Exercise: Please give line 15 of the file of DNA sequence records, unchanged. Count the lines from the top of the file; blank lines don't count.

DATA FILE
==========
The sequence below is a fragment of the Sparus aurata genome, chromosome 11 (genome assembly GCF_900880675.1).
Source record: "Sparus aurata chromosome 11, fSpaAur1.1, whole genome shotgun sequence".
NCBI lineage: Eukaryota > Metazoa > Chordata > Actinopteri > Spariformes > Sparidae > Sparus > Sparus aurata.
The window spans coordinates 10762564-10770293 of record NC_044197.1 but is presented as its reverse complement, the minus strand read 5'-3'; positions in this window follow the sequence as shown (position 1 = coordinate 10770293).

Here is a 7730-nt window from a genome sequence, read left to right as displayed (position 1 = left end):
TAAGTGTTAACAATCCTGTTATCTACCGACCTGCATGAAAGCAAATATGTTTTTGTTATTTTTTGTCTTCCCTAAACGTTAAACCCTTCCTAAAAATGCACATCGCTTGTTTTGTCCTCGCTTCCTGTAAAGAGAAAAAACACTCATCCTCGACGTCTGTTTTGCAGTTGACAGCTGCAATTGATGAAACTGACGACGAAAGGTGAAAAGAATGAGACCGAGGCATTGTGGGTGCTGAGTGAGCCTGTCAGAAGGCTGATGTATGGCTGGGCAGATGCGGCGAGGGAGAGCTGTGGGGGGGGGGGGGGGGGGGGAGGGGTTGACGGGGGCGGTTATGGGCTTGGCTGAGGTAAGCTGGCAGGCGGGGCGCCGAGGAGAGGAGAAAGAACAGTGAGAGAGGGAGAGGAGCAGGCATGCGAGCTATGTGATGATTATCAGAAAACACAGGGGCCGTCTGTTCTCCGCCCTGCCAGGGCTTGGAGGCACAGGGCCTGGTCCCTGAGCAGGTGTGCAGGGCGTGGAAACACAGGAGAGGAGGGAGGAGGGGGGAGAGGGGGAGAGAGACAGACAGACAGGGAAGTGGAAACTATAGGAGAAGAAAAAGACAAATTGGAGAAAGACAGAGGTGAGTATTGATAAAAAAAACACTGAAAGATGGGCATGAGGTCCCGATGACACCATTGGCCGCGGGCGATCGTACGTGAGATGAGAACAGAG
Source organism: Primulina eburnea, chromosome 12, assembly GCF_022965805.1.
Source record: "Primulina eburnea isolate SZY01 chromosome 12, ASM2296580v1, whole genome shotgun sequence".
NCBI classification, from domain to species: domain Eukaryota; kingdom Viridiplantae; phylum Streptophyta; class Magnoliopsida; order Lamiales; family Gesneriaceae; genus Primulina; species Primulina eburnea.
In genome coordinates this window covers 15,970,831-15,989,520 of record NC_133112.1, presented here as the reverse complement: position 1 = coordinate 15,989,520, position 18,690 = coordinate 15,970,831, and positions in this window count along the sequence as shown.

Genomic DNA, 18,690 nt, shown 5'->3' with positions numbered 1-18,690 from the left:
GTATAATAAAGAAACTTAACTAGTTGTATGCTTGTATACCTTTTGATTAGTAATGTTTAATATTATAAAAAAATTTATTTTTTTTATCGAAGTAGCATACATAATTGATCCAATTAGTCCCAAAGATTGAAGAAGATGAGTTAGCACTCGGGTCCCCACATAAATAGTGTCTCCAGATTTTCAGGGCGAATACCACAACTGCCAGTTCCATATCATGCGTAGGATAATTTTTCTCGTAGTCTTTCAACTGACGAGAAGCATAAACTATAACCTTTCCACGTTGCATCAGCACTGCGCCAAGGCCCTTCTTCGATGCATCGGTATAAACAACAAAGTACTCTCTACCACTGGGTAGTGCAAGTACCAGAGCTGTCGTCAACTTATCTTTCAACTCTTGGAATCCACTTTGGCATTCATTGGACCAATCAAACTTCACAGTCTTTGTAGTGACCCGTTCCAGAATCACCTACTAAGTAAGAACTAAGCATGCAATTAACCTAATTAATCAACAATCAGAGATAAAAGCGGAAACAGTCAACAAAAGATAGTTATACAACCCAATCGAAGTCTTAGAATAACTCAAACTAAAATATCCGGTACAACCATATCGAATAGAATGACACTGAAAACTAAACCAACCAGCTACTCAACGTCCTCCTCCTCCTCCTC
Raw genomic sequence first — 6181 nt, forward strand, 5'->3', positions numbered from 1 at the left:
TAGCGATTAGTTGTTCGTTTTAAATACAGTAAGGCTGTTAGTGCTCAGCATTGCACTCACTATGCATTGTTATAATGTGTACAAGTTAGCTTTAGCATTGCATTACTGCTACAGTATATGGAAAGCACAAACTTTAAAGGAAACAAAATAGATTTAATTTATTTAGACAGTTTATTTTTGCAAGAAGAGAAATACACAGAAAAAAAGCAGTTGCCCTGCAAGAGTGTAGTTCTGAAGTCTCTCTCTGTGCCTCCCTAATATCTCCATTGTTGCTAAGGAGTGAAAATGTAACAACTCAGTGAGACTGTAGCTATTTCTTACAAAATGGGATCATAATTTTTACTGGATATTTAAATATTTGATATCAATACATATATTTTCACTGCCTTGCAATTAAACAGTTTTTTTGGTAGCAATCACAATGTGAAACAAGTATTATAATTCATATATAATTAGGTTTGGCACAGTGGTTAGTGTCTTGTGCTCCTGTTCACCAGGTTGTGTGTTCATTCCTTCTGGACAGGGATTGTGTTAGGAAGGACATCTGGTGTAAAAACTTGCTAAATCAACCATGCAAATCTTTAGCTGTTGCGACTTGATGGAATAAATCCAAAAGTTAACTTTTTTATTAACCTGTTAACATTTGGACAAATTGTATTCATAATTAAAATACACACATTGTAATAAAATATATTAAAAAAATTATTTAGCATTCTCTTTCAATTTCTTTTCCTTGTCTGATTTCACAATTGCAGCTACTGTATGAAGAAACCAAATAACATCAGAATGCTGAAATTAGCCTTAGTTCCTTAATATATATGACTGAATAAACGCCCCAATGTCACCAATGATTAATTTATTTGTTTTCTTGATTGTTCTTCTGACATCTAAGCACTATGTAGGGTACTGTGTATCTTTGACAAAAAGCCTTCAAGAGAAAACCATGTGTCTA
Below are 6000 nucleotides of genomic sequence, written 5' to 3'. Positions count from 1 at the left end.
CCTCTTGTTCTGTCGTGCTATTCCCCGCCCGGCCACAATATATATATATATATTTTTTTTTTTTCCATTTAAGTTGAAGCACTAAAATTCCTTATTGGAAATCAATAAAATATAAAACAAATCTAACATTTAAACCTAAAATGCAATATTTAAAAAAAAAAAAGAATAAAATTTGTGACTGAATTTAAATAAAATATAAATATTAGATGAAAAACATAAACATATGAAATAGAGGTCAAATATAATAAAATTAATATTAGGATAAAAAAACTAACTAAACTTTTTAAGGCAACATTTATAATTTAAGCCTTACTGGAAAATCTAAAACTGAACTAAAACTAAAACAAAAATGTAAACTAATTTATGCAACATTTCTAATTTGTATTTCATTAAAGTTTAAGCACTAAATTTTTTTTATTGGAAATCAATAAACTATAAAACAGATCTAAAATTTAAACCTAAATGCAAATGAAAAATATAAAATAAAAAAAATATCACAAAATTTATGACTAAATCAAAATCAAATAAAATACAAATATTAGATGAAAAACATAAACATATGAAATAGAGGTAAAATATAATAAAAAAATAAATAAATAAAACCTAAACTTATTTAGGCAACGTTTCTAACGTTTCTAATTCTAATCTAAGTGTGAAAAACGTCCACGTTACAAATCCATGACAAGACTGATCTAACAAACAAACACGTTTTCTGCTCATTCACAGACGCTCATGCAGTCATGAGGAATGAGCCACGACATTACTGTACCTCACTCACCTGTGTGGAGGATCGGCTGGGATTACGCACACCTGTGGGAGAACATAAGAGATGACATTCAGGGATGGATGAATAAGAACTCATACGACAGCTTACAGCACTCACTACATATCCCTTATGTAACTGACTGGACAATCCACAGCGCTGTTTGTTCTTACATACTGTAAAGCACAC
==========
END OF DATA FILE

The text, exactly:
Below are 6000 nucleotides of genomic sequence, written 5' to 3'. Positions count from 1 at the left end.